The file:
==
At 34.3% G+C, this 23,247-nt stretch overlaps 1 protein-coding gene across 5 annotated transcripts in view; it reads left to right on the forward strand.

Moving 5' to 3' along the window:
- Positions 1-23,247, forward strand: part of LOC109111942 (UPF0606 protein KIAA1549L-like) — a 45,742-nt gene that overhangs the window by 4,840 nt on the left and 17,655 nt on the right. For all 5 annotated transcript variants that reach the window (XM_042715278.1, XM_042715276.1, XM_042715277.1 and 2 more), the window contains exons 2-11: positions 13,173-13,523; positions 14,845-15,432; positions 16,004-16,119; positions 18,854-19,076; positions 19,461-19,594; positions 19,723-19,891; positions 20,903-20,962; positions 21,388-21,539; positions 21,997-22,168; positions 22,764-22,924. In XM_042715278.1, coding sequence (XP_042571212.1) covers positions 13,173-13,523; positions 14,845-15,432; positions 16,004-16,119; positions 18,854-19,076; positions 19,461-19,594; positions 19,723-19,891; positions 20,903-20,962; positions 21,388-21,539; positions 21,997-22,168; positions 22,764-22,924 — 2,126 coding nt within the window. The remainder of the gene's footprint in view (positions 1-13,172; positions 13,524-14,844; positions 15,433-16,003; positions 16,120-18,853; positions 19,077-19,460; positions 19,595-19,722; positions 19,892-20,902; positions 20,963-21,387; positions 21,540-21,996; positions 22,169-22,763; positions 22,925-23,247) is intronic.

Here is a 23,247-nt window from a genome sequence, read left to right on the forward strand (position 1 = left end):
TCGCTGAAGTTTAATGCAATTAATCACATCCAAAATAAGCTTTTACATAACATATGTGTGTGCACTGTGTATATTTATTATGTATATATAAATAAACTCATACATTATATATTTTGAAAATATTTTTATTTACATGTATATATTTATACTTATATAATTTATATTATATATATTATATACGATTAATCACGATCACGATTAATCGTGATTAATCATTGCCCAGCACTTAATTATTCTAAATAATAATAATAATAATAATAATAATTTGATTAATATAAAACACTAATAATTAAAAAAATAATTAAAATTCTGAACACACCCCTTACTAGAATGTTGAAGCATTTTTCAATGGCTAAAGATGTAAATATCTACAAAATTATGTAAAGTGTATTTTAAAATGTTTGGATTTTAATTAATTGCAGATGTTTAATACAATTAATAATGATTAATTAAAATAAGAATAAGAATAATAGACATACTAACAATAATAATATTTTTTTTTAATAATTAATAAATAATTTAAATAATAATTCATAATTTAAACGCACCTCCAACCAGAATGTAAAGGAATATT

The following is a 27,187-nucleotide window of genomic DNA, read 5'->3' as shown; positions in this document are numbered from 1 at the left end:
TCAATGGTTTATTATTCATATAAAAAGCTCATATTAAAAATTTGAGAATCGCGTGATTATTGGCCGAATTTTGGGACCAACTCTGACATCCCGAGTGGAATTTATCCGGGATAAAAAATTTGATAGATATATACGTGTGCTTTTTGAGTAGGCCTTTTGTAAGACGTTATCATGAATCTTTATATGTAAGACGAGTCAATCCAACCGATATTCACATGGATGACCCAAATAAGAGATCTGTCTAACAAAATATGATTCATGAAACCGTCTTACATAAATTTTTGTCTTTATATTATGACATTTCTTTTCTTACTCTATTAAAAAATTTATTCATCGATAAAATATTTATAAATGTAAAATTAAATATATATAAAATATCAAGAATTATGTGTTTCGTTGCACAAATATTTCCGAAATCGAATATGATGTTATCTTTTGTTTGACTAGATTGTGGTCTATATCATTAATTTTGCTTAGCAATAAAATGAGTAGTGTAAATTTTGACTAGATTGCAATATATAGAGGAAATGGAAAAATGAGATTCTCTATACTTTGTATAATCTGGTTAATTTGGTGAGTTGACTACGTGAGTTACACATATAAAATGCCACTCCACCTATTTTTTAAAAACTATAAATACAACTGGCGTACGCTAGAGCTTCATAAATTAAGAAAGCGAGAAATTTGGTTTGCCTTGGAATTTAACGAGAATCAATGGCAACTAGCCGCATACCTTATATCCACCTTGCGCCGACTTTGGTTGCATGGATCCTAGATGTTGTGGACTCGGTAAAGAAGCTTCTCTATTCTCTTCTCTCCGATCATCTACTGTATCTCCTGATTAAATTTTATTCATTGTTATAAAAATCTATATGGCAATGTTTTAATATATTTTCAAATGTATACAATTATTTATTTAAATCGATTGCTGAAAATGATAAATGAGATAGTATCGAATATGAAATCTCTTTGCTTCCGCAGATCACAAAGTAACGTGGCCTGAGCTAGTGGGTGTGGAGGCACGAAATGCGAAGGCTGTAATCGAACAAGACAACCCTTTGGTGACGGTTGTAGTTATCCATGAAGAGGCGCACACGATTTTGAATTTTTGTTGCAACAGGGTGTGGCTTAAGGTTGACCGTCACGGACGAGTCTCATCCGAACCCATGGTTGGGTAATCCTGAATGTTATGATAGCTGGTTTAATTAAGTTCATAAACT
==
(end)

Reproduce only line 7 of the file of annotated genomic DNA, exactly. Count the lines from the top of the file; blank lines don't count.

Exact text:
TCAATGGTTTATTATTCATATAAAAAGCTCATATTAAAAATTTGAGAATCGCGTGATTATTGGCCGAATTTTGGGACCAACTCTGACATCCCGAGTGGAATTTATCCGGGATAAAAAATTTGATAGATATATACGTGTGCTTTTTGAGTAGGCCTTTTGTAAGACGTTATCATGAATCTTTATATGTAAGACGAGTCAATCCAACCGATATTCACATGGATGACCCAAATAAGAGATCTGTCTAACAAAATATGATTCATGAAACCGTCTTACATAAATTTTTGTCTTTATATTATGACATTTCTTTTCTTACTCTATTAAAAAATTTATTCATCGATAAAATATTTATAAATGTAAAATTAAATATATATAAAATATCAAGAATTATGTGTTTCGTTGCACAAATATTTCCGAAATCGAATATGATGTTATCTTTTGTTTGACTAGATTGTGGTCTATATCATTAATTTTGCTTAGCAATAAAATGAGTAGTGTAAATTTTGACTAGATTGCAATATATAGAGGAAATGGAAAAATGAGATTCTCTATACTTTGTATAATCTGGTTAATTTGGTGAGTTGACTACGTGAGTTACACATATAAAATGCCACTCCACCTATTTTTTAAAAACTATAAATACAACTGGCGTACGCTAGAGCTTCATAAATTAAGAAAGCGAGAAATTTGGTTTGCCTTGGAATTTAACGAGAATCAATGGCAACTAGCCGCATACCTTATATCCACCTTGCGCCGACTTTGGTTGCATGGATCCTAGATGTTGTGGACTCGGTAAAGAAGCTTCTCTATTCTCTTCTCTCCGATCATCTACTGTATCTCCTGATTAAATTTTATTCATTGTTATAAAAATCTATATGGCAATGTTTTAATATATTTTCAAATGTATACAATTATTTATTTAAATCGATTGCTGAAAATGATAAATGAGATAGTATCGAATATGAAATCTCTTTGCTTCCGCAGATCACAAAGTAACGTGGCCTGAGCTAGTGGGTGTGGAGGCACGAAATGCGAAGGCTGTAATCGAACAAGACAACCCTTTGGTGACGGTTGTAGTTATCCATGAAGAGGCGCACACGATTTTGAATTTTTGTTGCAACAGGGTGTGGCTTAAGGTTGACCGTCACGGACGAGTCTCATCCGAACCCATGGTTGGGTAATCCTGAATGTTATGATAGCTGGTTTAATTAAGTTCATAAACT